One nefarious-sounding strategy, cited by the white paper, was designed to quickly move the price of a share higher by 10 to 15 cents by employing a handful of 100- to- 500- share trades executed in rapid succession. Then the high-frequency trader would suddenly short the stock, knowing full well he had artificially pumped up the price and that it shortly would begin to fall.
In a fictional example by the authors, an institutional buyer is trying to accumulate stock between $20 and $20.10 per share. Using the same techniques as the rebate trader, a high-frequency trader spots the $20 bid as an institutional order. When the institution next bids $20.01, the high-frequency trader buys stock at $20.02, driving up the price. The institution follows and buys more shares at $20.02. The high-frequency trader in this matter runs the stock up to $20.10 per share, with the institution chasing the stock. At this point, the high-frequency traders also stock short at $20.10 knowing it is highly likely that the price of the stock will fall back to the low $20 range.
Finally, the two traders accused their high-frequency competition of a sin known in the parlance of the industry as momentum ignition. The high-frequency traders engage this strategy to juice a market already moving up or down, creating either a major decline or a big upward spike in prices. A trader could rapidly submit and cancel many orders, and execute some actual trades to "spoof" the algorithms of other traders into action and cause them to buy or sell more aggressively. Or the trader might try to trigger some standing stop loss orders that would cause a price decline. By establishing a position early on, the trader could profit by liquidating the position if he is successful in igniting a price movement. This strategy might be most effective in less actively traded stocks, which receive little help and public attention and are vulnerable to price movements sparked by a relatively small amount of volume.6
After sending the paper to clients, Arnuk and Saluzzi posted a copy of the white paper on their blog site, where they expected its contents to be discovered by the larger investing world and then widely disseminated and discussed. That, after all, was the way things regularly happened on the World Wide Web, wasn't it?
"We were not trying to make a name for ourselves," Arnuk said later. "All that we wanted to do was fix what was wrong. We were sharing it with our customers so they could improve what they were doing when they traded away from us."
The charges by Arnuk and Saluzzi were sensational and potentially explosive. The markets were being manipulated. No one else had noticed what they had noticed. Regulators had been asleep. They hadn't blown any time-out whistles or thrown any penalty flags for spoofing or momentum ignition or pinging. This was outrageous, because the SEC and FINRA were supposed to be cleaning up their act after missing abuses like Bernie Madoff's outrageous Ponzi scheme.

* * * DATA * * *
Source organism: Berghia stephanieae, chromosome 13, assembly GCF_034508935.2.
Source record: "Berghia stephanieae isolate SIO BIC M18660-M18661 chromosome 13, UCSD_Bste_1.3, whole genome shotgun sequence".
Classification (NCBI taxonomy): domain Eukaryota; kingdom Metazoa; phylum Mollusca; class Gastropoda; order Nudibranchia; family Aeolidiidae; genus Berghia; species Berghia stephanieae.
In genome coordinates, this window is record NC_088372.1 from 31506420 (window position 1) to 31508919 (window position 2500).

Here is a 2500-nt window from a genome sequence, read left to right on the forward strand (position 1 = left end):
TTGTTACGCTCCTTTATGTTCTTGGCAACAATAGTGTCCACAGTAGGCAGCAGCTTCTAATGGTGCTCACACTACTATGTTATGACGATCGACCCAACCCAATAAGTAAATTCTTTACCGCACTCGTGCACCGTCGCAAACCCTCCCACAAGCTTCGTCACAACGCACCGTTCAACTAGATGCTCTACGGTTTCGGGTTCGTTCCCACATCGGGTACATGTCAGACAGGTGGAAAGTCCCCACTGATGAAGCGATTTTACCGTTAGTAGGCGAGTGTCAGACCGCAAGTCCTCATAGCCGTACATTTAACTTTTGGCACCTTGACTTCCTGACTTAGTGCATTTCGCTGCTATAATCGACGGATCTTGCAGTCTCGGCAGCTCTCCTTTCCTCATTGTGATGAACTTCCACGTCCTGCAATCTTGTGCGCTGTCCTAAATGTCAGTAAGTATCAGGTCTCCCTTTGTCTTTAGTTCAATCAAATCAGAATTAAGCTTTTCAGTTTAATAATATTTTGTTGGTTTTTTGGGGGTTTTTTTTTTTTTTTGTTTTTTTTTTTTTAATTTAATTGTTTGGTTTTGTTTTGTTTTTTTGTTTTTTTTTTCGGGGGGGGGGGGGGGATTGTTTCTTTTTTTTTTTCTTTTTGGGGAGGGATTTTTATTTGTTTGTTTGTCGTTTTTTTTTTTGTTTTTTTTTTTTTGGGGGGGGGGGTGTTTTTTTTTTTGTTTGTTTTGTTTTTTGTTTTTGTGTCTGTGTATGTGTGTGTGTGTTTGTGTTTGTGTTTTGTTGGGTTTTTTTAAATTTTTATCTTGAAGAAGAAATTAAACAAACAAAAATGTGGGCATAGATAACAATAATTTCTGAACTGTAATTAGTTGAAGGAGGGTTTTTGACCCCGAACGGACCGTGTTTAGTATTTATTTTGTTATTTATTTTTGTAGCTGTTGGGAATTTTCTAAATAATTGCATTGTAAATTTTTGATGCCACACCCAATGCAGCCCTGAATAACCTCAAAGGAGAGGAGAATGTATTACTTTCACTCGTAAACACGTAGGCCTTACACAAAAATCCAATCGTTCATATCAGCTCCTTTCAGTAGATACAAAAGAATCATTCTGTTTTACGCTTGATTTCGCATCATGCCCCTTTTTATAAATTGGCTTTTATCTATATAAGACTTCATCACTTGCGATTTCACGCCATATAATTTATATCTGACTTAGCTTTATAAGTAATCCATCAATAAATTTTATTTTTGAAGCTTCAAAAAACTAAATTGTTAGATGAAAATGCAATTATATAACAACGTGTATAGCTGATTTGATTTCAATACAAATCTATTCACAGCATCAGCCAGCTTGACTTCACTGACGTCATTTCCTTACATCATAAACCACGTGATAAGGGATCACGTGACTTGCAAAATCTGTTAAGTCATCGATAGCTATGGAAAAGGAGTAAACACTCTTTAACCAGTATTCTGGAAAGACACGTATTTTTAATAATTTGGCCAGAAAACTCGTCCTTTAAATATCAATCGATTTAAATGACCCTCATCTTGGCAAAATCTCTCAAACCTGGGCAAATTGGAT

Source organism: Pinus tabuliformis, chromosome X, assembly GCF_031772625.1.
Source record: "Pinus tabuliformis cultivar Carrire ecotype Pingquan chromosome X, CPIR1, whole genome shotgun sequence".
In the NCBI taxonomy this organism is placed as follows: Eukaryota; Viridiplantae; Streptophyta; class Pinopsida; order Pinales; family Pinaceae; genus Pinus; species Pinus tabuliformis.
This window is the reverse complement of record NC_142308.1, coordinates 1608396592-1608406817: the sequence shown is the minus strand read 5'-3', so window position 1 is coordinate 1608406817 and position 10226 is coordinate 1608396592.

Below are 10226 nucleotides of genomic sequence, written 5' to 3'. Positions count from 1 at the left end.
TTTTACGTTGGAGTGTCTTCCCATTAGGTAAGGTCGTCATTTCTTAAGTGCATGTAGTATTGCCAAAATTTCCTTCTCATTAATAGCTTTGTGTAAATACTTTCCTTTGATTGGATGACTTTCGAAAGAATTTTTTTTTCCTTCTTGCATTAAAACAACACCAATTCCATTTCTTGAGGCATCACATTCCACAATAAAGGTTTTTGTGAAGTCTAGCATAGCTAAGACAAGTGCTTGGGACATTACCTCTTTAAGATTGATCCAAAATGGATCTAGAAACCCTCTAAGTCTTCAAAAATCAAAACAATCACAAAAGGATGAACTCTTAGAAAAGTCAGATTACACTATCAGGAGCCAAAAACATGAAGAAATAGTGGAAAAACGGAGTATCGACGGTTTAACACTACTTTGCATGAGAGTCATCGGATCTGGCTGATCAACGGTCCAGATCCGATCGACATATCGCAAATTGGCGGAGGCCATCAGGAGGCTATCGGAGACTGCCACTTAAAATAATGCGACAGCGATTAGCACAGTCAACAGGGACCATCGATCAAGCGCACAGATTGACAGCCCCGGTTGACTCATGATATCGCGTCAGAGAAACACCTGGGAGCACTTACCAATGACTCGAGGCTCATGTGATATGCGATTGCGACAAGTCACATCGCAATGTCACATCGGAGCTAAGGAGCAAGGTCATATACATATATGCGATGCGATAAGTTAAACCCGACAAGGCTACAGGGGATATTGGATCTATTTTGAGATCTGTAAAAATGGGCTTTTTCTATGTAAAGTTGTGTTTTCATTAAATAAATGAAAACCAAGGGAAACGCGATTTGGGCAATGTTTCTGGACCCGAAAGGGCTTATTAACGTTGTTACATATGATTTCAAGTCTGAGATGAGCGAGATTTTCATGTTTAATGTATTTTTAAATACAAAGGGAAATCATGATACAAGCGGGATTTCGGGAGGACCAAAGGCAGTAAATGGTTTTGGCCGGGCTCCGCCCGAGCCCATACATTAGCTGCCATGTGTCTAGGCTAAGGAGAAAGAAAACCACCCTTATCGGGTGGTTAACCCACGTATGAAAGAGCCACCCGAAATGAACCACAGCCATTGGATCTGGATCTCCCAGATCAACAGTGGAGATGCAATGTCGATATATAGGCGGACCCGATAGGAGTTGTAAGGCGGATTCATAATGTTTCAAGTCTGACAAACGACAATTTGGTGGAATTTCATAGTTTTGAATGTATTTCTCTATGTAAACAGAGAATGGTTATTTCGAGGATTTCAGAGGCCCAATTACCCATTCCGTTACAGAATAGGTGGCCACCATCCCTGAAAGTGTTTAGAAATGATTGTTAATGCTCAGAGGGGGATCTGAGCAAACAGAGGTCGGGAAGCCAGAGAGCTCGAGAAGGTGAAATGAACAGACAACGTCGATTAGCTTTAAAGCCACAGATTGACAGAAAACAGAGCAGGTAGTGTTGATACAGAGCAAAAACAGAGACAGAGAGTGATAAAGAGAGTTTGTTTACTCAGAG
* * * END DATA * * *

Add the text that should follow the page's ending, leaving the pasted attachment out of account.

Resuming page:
But after the two traders disseminated the white paper, nothing happened—nothing at all. Investors in December 2008 had other things on their minds. They were consumed by bailouts, failures, bankruptcies, and the incoming Democratic administration of Barack Obama. The white paper was little more than background noise.
"Outside of our clients, no one made a stink or even mentioned our findings," recalled Arnuk.7
The two men may have been disappointed, but they were not quitters. For them, this was personal. The HFT firms were a threat to their way of life. They continued to plug away, albeit in relative obscurity. In a prescient, follow-up white paper published in early July, Arnuk and Saluzzi warned of the possibility of a lightning-fast market collapse induced by high-frequency traders with unfiltered connections to the stock exchanges through so-called "sponsored access agreements" with a registered broker. The brokers essentially vouched for the integrity of their customers without doing real due diligence. The firms might be thinly capitalized or controlled by criminals, for all the regulators knew.
"Many of these arrangements do not have any pre-trade risk controls since these clients demand the fastest speed. Due to the fully electronic nature of the equity markets today, one keypunch error could wreak havoc. Nothing would be able to stop a market destroying order once the button was pressed," they wrote.
Once again, few people paid attention. It sounded shrill and far-fetched, like the Y2K scare that had predicted a meltdown of computers worldwide on January 1, 2000 because twentieth-century computer programs would not recognize dates after 1999. This apathy about their white paper would begin to evaporate days later as a result of a quasi-comic confluence of events involving the FBI, short-tempered Wall Street bankers, a Bulgarian-born blogger, and a preening U.S. senator.